Friday, August 14, 2009

Mu'awiya on Fire Temples

Although some are persistently skeptical of this, Muslim tolerance of other religions is not just a new development deployed apologetically in Europe and North America. Yesterday I was reading the History of Sistan, a medieval chronicle of that region of Iran, and reached a point when, in the early 670's Ubaydallah b. Abi Bakra was sent to the region with the mission of stamping out Zoroastrian fire temples. The Persian text doesn't say who gave this order, though the translation by Milton Gold credibly says it was Ziyad b. Abihi, the viceroy over the eastern caliphate. This, naturally, led to a dispute in Sistan, which resulted in the following edict from the caliph Mu'awiya (Gold's translation, except in square brackets):
"You must not because they have made a treaty of friendship with us and those places of worship are theirs. The Persians say: 'We worship God and we have our firetemples and our sun. But it is not the sun and firetemple we worship; on the contrary they are ours in the same way that the [mihrabs and house of the Ka'aba] are yours.' Inasmuch as this is so, you should not [do this thing] since they have fire temples in the same fashion that Jews have synagogues and the Christians their churches. Since they are all [federates? This is a tricky word, but clearly refers to dhimma in its original sense of covenant of protection. Gold simply used "People of the Book" -bu], what difference does the place of worship make, since we worship God? If our prophet (The blessings of God be upon him!) had so desired he would have permitted none of these to exist, but would have exterminated all the infidels and all religions other than Islam. However, he did not do so, and did not destroy them, but made peace with them on the basis of [jizya]. This was the glorification of Islam since to the end of time, and as long as this world may exist, the Moslems can observe the truth of their own faith, and will constantly give thanks to Almighty God whenever they see and hear the defects of other religions."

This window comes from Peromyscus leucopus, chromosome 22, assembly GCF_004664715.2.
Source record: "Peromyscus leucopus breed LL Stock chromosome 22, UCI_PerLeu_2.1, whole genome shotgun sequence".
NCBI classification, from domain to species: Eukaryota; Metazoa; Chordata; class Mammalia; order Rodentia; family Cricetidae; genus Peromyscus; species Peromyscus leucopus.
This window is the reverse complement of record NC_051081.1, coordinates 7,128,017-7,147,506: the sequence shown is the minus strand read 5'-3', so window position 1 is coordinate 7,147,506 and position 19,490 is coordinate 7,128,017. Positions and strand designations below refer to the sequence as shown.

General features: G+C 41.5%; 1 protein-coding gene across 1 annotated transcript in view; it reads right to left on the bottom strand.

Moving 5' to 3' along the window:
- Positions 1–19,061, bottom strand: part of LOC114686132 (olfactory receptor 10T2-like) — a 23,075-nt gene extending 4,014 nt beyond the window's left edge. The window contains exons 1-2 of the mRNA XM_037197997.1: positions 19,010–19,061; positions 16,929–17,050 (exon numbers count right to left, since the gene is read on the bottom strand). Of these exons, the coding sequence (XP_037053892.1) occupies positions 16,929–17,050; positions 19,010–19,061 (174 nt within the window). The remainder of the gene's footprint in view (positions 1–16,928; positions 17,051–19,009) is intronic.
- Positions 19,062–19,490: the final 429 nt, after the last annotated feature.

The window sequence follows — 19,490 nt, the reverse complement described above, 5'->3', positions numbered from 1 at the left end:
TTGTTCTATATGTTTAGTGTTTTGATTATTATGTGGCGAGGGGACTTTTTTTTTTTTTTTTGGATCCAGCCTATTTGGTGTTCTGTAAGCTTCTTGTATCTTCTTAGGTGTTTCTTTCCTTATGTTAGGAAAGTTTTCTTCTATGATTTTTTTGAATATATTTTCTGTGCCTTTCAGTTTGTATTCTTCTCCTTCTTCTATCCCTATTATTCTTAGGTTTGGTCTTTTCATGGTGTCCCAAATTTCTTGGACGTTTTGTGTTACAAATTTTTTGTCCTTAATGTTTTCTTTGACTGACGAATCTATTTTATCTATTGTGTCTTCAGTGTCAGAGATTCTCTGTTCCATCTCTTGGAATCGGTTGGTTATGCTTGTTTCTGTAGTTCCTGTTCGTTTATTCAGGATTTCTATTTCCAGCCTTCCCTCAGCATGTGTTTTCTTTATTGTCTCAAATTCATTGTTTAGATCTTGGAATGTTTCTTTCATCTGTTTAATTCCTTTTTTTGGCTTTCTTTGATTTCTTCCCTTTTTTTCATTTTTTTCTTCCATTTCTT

This is striking because, unlike Jews and Christians, the Zoroastrians weren't supposed to be People of the Book, though they were usually treated as such.

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